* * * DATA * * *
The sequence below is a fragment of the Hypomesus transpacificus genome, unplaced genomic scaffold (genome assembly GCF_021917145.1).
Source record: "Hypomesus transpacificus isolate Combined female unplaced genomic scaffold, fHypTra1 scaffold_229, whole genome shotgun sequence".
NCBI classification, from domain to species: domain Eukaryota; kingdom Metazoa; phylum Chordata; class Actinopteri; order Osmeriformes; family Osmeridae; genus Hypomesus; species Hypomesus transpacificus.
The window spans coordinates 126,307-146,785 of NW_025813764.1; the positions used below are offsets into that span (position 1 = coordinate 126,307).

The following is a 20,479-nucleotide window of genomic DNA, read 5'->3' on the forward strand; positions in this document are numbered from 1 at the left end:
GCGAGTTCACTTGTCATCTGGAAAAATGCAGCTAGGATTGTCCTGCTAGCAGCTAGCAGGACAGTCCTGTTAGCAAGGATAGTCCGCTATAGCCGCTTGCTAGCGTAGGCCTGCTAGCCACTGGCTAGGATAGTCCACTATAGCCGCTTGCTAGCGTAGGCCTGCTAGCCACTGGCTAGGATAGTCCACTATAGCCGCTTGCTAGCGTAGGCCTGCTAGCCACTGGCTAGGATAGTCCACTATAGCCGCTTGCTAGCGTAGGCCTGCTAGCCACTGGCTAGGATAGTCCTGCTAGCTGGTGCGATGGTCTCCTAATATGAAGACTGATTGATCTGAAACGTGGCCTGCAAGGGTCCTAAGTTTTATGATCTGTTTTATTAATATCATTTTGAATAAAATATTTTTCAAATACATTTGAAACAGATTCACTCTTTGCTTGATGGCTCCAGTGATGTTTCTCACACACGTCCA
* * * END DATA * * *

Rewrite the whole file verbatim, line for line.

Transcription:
The sequence below is a fragment of the Hypomesus transpacificus genome, unplaced genomic scaffold (genome assembly GCF_021917145.1).
Source record: "Hypomesus transpacificus isolate Combined female unplaced genomic scaffold, fHypTra1 scaffold_229, whole genome shotgun sequence".
NCBI classification, from domain to species: domain Eukaryota; kingdom Metazoa; phylum Chordata; class Actinopteri; order Osmeriformes; family Osmeridae; genus Hypomesus; species Hypomesus transpacificus.
The window spans coordinates 126,307-146,785 of NW_025813764.1; the positions used below are offsets into that span (position 1 = coordinate 126,307).

The following is a 20,479-nucleotide window of genomic DNA, read 5'->3' on the forward strand; positions in this document are numbered from 1 at the left end:
GCGAGTTCACTTGTCATCTGGAAAAATGCAGCTAGGATTGTCCTGCTAGCAGCTAGCAGGACAGTCCTGTTAGCAAGGATAGTCCGCTATAGCCGCTTGCTAGCGTAGGCCTGCTAGCCACTGGCTAGGATAGTCCACTATAGCCGCTTGCTAGCGTAGGCCTGCTAGCCACTGGCTAGGATAGTCCACTATAGCCGCTTGCTAGCGTAGGCCTGCTAGCCACTGGCTAGGATAGTCCACTATAGCCGCTTGCTAGCGTAGGCCTGCTAGCCACTGGCTAGGATAGTCCTGCTAGCTGGTGCGATGGTCTCCTAATATGAAGACTGATTGATCTGAAACGTGGCCTGCAAGGGTCCTAAGTTTTATGATCTGTTTTATTAATATCATTTTGAATAAAATATTTTTCAAATACATTTGAAACAGATTCACTCTTTGCTTGATGGCTCCAGTGATGTTTCTCACACACGTCCA